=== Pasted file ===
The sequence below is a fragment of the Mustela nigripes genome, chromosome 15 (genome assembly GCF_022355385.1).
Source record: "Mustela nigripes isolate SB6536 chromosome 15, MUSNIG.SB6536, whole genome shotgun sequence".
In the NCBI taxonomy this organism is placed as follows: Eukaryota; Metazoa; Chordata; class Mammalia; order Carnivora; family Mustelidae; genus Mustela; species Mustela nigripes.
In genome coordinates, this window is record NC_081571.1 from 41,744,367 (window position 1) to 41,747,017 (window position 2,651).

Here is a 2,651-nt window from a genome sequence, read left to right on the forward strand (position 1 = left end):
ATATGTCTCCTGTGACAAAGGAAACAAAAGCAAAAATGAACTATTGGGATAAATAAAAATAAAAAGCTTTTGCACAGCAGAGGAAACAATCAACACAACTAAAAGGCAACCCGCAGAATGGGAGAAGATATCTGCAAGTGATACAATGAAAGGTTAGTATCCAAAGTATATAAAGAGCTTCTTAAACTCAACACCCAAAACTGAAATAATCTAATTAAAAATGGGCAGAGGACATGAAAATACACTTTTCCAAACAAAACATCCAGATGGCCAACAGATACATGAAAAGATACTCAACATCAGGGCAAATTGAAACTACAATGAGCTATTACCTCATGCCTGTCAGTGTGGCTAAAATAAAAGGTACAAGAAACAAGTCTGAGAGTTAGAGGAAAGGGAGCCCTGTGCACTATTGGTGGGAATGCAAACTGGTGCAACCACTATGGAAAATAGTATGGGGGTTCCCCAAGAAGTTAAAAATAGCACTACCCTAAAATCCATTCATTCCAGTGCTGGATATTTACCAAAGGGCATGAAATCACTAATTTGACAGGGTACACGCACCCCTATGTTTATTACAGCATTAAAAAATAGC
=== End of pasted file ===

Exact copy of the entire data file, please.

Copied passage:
The sequence below is a fragment of the Mustela nigripes genome, chromosome 15 (genome assembly GCF_022355385.1).
Source record: "Mustela nigripes isolate SB6536 chromosome 15, MUSNIG.SB6536, whole genome shotgun sequence".
In the NCBI taxonomy this organism is placed as follows: Eukaryota; Metazoa; Chordata; class Mammalia; order Carnivora; family Mustelidae; genus Mustela; species Mustela nigripes.
In genome coordinates, this window is record NC_081571.1 from 41,744,367 (window position 1) to 41,747,017 (window position 2,651).

Here is a 2,651-nt window from a genome sequence, read left to right on the forward strand (position 1 = left end):
ATATGTCTCCTGTGACAAAGGAAACAAAAGCAAAAATGAACTATTGGGATAAATAAAAATAAAAAGCTTTTGCACAGCAGAGGAAACAATCAACACAACTAAAAGGCAACCCGCAGAATGGGAGAAGATATCTGCAAGTGATACAATGAAAGGTTAGTATCCAAAGTATATAAAGAGCTTCTTAAACTCAACACCCAAAACTGAAATAATCTAATTAAAAATGGGCAGAGGACATGAAAATACACTTTTCCAAACAAAACATCCAGATGGCCAACAGATACATGAAAAGATACTCAACATCAGGGCAAATTGAAACTACAATGAGCTATTACCTCATGCCTGTCAGTGTGGCTAAAATAAAAGGTACAAGAAACAAGTCTGAGAGTTAGAGGAAAGGGAGCCCTGTGCACTATTGGTGGGAATGCAAACTGGTGCAACCACTATGGAAAATAGTATGGGGGTTCCCCAAGAAGTTAAAAATAGCACTACCCTAAAATCCATTCATTCCAGTGCTGGATATTTACCAAAGGGCATGAAATCACTAATTTGACAGGGTACACGCACCCCTATGTTTATTACAGCATTAAAAAATAGC